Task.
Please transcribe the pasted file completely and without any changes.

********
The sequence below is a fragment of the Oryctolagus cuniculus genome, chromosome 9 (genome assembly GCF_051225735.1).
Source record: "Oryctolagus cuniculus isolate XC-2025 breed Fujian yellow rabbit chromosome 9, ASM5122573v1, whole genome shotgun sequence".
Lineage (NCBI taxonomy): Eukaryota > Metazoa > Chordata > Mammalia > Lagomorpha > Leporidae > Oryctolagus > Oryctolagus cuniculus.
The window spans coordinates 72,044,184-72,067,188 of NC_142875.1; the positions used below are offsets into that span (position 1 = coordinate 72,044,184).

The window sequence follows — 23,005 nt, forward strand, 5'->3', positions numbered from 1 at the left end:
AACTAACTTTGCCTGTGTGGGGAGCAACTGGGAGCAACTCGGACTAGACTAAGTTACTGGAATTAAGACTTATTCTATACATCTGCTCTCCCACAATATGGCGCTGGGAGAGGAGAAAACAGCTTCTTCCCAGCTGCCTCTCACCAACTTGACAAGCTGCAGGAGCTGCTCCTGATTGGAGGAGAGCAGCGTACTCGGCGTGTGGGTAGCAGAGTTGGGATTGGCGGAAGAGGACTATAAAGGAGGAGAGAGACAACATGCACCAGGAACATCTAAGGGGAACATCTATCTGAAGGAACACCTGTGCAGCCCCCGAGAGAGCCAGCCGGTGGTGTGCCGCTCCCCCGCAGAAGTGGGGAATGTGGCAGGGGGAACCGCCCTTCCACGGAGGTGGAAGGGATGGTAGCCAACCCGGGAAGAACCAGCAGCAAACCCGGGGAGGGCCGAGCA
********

The sequence below is a fragment of the Oryctolagus cuniculus genome, chromosome 9 (genome assembly GCF_051225735.1).
Source record: "Oryctolagus cuniculus isolate XC-2025 breed Fujian yellow rabbit chromosome 9, ASM5122573v1, whole genome shotgun sequence".
Lineage (NCBI taxonomy): Eukaryota > Metazoa > Chordata > Mammalia > Lagomorpha > Leporidae > Oryctolagus > Oryctolagus cuniculus.
The window spans coordinates 72,044,184-72,067,188 of NC_142875.1; the positions used below are offsets into that span (position 1 = coordinate 72,044,184).

The window sequence follows — 23,005 nt, forward strand, 5'->3', positions numbered from 1 at the left end:
AACTAACTTTGCCTGTGTGGGGAGCAACTGGGAGCAACTCGGACTAGACTAAGTTACTGGAATTAAGACTTATTCTATACATCTGCTCTCCCACAATATGGCGCTGGGAGAGGAGAAAACAGCTTCTTCCCAGCTGCCTCTCACCAACTTGACAAGCTGCAGGAGCTGCTCCTGATTGGAGGAGAGCAGCGTACTCGGCGTGTGGGTAGCAGAGTTGGGATTGGCGGAAGAGGACTATAAAGGAGGAGAGAGACAACATGCACCAGGAACATCTAAGGGGAACATCTATCTGAAGGAACACCTGTGCAGCCCCCGAGAGAGCCAGCCGGTGGTGTGCCGCTCCCCCGCAGAAGTGGGGAATGTGGCAGGGGGAACCGCCCTTCCACGGAGGTGGAAGGGATGGTAGCCAACCCGGGAAGAACCAGCAGCAAACCCGGGGAGGGCCGAGCA